It was a bright start: following a shock 1-0 win at the start of the season at home to RB Leipzig, in which several Mainzer Covid cases caused Bo Svensson to make several emergency changes, young players like Niklas Tauer and Paul Nebel received praise for their top performances. By the end of the season, though, it has unfortunately been the case that these young players have not kept their place in the 1. FSV Mainz 05 team as may have been wanted.
“We can’t be satisfied with their development, let’s make that clear,” said head coach Svensson on the youngsters’ playing time. Having stepped up to the first team from the academy, Tauer played 484 minutes in 11 appearances this season, whereas Nebel managed 221 minutes in 10 games. Merveille Papela also played five times for a total of 79 minutes. Austrian youngster David Nemeth, who did not graduate from the Zerofivers’ youth setup, instead joining from Sturm Graz, made six appearances for 310 minutes of game time. “They all hoped to have played more this season and are disappointed,” said Svensson. “We really try to develop players here, to bring about the next Burkardts and Barreiros. This year, unfortunately, it hasn’t quite gone as well as it could have in that respect – that shows just how big the step up is from youth player to professional football and the Bundesliga,” the former defender added.
“You also have to notice that the younger lads, Paul Nebel for example, are fighting for places with real top-class players. Paul is up against a South Korean international in Jae-sung Lee, who has already won 60 caps and is travelling to the World Cup. Papela’s counterpart is Dominik Kohr, who has played over 220 games in the Bundesliga. We could go on; the point it, it’s not easy, as a coach, because you have to keep everyone in your mind, and you have to do a lot to bring the lads in, so that they become proper Bundesliga players. We’ll analyse that once again and already have the next lads like Eniss Shabani and Ben Bobzien to bring through. Then there will be the next group who will make their starts soon. The message is the same to them all: ‘It’s still a big step’.”
Taking on the challenge of competition
Martin Schmidt, who worked as head coach of both the U23 and first team at Mainz before taking up his current role as sporting director, knows how long and hard the journey from academy player to first-teamer can be from experience: “For the lads, the mental side of things is the next step, if they want to keep working with the pros,” he explained. “They will have always been the best in their year group, in the U16s, U17s and so on. They’ve been praised and selected for their youth national teams along the way – players like this exist at every club. When you have the chance to get into the first team, you have an opportunity not just to make up the numbers, but to be a real part of the squad. That suddenly means that your counterparts aren’t the same ages as you – your competition for a position is now someone like Moussa Niakhaté, who you have to earn your way past, or you have to work your way past Jeremiah St. Juste. A player like David Nemeth now has to defend against Karim Onisiwo, a striker who every central defender in Germany says is the ‘most difficult player you can ever play against,’ with his toughness and the way he goes into challenges. Suddenly, that becomes your competition for places.”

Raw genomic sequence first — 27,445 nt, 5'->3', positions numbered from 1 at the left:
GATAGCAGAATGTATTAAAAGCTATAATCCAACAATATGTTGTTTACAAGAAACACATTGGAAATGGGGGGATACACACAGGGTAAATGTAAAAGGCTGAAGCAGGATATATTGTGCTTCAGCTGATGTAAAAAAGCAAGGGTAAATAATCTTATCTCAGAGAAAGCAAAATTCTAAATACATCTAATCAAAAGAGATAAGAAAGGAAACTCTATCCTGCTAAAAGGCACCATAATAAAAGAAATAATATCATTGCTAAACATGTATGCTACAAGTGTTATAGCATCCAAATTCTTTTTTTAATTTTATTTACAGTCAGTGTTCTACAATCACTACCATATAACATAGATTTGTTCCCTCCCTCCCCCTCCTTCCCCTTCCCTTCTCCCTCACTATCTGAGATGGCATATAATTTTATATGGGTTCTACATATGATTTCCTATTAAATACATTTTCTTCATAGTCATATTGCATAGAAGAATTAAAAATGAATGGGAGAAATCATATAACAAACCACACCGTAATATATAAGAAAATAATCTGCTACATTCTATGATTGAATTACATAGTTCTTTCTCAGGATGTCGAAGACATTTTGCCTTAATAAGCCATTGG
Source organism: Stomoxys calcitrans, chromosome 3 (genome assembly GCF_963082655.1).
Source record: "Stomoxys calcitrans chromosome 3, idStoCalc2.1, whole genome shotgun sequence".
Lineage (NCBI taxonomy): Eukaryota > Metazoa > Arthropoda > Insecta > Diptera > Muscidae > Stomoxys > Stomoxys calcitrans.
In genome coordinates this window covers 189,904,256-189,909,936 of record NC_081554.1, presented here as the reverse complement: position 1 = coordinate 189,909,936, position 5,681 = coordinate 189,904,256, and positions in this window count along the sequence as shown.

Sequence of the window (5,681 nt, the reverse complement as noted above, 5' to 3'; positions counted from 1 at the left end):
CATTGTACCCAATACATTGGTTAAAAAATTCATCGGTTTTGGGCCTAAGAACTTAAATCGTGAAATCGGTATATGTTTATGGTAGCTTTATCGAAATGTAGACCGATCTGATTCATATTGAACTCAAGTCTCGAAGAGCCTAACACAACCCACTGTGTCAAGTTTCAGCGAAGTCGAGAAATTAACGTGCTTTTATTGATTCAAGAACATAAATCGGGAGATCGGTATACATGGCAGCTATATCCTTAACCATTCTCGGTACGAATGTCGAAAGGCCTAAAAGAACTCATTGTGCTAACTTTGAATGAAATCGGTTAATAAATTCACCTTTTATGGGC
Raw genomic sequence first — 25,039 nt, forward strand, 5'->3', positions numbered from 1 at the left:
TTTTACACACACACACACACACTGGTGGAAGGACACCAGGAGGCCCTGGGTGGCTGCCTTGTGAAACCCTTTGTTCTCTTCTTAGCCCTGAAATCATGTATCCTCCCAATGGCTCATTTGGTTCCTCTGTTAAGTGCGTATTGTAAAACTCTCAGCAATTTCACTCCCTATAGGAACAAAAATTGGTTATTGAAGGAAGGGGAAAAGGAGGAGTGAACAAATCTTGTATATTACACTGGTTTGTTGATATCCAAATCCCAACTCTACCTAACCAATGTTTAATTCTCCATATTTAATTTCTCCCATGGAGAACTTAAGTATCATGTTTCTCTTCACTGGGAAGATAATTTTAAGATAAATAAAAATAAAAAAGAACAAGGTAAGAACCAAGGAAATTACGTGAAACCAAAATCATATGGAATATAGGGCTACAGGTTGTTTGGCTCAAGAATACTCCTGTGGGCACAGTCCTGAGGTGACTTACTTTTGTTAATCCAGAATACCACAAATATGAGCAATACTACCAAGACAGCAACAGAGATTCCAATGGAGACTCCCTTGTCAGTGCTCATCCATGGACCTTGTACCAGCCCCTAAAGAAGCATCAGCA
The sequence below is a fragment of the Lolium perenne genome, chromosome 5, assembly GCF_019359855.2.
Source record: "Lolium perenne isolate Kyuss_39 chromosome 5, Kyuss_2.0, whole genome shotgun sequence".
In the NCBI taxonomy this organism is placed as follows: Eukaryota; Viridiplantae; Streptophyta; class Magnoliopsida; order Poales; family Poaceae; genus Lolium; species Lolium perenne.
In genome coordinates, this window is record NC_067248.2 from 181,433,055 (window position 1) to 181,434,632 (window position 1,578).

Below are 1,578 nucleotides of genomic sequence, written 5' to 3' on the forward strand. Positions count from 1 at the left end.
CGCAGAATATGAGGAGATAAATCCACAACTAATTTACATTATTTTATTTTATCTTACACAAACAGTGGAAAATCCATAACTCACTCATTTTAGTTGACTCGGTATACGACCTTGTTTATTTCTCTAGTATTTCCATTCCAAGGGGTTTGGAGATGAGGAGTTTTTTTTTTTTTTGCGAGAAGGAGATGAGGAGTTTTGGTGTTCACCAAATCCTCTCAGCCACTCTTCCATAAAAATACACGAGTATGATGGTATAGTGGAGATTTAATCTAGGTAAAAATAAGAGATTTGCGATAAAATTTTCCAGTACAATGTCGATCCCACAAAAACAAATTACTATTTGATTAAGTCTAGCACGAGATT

Your competition for a position suddenly becomes like Moussa Niakhaté, who you have to earn your way past.
Now and again, some younger players fail to understand not playing, or sitting on the bench and not being substituted. “Suddenly it becomes hard to get on the radar, and keep fighting for places with established Bundesliga players. They all have a lot in terms of footballing quality, but the next step is always psychological,” Schmidt explained. When a player manages to take up the fight mentally, shows their power in a difficult season and knows that they have to overcome their competition rather than just waiting for them hoping that the coach will come to them and say ‘I’m going to give you a game some day.’ – No, you have to get past your opponents yourself. That’s the only way it can be, and the lads are in that process now. It might mean you don’t get straight into the squad – perhaps you might have to go around the houses and then come back another time,” said Schmidt, naming Robin Zentner as an example. Our current number one has done just that, going on loan to Holstein Kiel for two years, before returning to Bruchweg and earning his current position.
Burkardt and Barreiro set examples
“Those processes of mental improvement are ones these lads have to go through to make them tougher. It will be decisive as to whether they can be a Bundesliga player or not, at the end of the day,” said the Swiss sporting director. “Jonny Burkardt had one or two tough years, but didn’t let it get him down, worked hard on himself and is now right where he belongs. The same goes for Leo Barreiro.” Schmidt is sure that the current crop of youngsters will complete their journey; one might be quicker, and one might need a year or two longer, but they all will. To fight against the established players and get on the radar are things which belong to all young players.
Jonny Burkardt had one or two tough years, but didn’t let it get him down, worked hard on himself and is now right where he belongs.
The head coach turns his attention once more to David Nemeth. The defender has not had the best of seasons. “As a result, we have to discuss what the best road for him is and what the next steps are. Things haven’t happen how he hoped they would, but, again: the step up from the Austrian Bundesliga to the German one is also big. We have to make considerations about all of our young Bundesliga players – what works best for them? Will it be best with us, or another way,” said Svensson.